If anybody ever doubted the amazing and deep talents of the late musical artist Prince, than you gotta hear what he did did with Led Zeppelin’s classic song “Whole Lotta Love.” The multi-talented Prince was known for doing amazing cover versions of songs that were already legendary. Songs that many other others would never touch because they were so iconic. Prince never cared about how legendary or iconic a song might have already been. If Prince liked that particular iconic song, he did it. On one of the biggest stages Prince ever performed on during his career at the Super Bowl halftime show when he could have promoted any one of his songs to the biggest audience that ever would have seen them at one time, Prince chose to do a cover of the Foo Fighters “The Best of You,” simply because Prince loved that song. That’s who Prince was first and foremost, a musician who loved performing, who loved singing and just so deeply loved music. We can only imagine the songs he played in his studio on his own, just sitting there fooling around on the piano or guitar lighting it up in an empty room, no one ever hearing what he was doing except himself. Maybe one day we will. However this article takes a look at exceptional performance of Prince performing one of Led Zeppelin’s most legendary songs.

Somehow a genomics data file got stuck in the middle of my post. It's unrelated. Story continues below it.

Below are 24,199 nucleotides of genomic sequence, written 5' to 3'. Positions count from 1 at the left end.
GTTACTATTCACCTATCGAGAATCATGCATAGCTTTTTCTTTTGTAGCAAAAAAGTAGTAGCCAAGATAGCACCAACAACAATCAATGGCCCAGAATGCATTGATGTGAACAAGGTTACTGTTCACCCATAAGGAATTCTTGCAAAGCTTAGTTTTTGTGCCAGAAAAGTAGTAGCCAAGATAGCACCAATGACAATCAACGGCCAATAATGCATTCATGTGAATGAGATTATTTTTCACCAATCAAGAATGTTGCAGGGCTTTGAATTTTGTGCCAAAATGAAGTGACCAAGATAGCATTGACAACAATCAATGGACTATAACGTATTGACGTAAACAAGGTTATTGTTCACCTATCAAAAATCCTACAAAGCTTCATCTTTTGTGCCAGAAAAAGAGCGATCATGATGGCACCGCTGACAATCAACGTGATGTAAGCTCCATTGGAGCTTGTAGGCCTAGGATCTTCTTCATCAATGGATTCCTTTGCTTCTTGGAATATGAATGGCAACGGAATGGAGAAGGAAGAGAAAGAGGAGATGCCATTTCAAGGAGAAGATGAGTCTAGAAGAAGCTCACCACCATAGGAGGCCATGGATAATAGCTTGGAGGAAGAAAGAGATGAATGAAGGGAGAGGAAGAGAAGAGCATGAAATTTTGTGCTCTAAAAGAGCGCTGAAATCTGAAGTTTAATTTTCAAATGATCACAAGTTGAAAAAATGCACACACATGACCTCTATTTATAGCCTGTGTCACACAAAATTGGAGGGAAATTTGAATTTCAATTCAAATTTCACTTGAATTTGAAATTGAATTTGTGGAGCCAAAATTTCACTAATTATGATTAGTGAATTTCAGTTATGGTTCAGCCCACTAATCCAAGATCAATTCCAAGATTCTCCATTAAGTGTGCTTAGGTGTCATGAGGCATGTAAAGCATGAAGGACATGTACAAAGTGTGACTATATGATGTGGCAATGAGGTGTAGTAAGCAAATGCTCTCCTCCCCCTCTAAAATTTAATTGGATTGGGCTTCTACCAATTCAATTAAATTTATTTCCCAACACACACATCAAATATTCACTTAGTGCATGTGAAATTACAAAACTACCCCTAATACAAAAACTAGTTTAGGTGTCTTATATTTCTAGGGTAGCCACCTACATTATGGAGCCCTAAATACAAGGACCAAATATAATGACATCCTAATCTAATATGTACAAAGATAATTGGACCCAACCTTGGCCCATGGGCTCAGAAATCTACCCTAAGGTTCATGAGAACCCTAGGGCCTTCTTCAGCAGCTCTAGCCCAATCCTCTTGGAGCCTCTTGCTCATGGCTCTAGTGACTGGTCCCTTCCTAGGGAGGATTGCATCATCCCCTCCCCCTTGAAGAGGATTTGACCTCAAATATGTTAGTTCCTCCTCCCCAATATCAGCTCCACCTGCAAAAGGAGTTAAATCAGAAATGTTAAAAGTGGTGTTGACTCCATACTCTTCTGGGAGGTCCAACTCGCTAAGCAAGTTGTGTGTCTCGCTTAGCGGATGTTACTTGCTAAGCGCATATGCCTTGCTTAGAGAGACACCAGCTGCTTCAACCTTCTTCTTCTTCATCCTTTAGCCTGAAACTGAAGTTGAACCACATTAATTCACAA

In 2002, Prince performed at The Aladdin Theater in in the city of Las Vegas, Nevada. At the time, the theater was called the Aladdin Theater which was located in the Planet Hollywood Las Vegas Casino which used to be called the Aladdin Casino. The theater has since been renamed The Zappos Theater. Putting aside all the issues of naming rights the theater itself is one of the best sounding theaters in the United States for performers. The Prince show at the Aladdin Theater in 2002 stands as one of Prince’s greatest performances. The performance was also released straight to video on a live DVD entitled Prince At the Aladdin Theater. Whether you are a Prince fan or not, this is a complete concert you don’t want to miss. The show that was released on DVD was recorded on December 15th 2002. This was a concert that included so many special guests including James Brown’s legendary saxophone player Maceo Parker. Also performing in the show was Prince’s longtime percussionist and notable star in her own right Sheila E, along with longtime Prince band member Eric Leed. Also featured in the show was ex-Prince female vocalist Nikka Costa who just lit up the stage.